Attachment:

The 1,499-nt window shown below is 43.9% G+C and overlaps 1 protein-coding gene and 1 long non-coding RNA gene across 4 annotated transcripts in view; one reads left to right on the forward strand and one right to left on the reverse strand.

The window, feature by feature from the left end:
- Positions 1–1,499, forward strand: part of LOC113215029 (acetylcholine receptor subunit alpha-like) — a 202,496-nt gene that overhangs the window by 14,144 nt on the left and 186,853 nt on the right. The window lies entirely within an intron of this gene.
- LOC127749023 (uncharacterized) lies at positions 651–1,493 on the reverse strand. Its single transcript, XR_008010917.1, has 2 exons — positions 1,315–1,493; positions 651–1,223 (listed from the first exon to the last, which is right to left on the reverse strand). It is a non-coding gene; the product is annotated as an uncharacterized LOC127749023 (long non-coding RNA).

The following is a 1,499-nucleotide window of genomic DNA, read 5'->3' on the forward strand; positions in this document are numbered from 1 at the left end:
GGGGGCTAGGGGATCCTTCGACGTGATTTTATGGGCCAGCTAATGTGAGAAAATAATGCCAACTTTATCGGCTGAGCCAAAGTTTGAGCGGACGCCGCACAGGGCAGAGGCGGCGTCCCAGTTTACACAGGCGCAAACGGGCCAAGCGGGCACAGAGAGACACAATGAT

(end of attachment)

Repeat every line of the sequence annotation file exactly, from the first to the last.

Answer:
The 1,499-nt window shown below is 43.9% G+C and overlaps 1 protein-coding gene and 1 long non-coding RNA gene across 4 annotated transcripts in view; one reads left to right on the forward strand and one right to left on the reverse strand.

The window, feature by feature from the left end:
- Positions 1–1,499, forward strand: part of LOC113215029 (acetylcholine receptor subunit alpha-like) — a 202,496-nt gene that overhangs the window by 14,144 nt on the left and 186,853 nt on the right. The window lies entirely within an intron of this gene.
- LOC127749023 (uncharacterized) lies at positions 651–1,493 on the reverse strand. Its single transcript, XR_008010917.1, has 2 exons — positions 1,315–1,493; positions 651–1,223 (listed from the first exon to the last, which is right to left on the reverse strand). It is a non-coding gene; the product is annotated as an uncharacterized LOC127749023 (long non-coding RNA).

The following is a 1,499-nucleotide window of genomic DNA, read 5'->3' on the forward strand; positions in this document are numbered from 1 at the left end:
GGGGGCTAGGGGATCCTTCGACGTGATTTTATGGGCCAGCTAATGTGAGAAAATAATGCCAACTTTATCGGCTGAGCCAAAGTTTGAGCGGACGCCGCACAGGGCAGAGGCGGCGTCCCAGTTTACACAGGCGCAAACGGGCCAAGCGGGCACAGAGAGACACAATGAT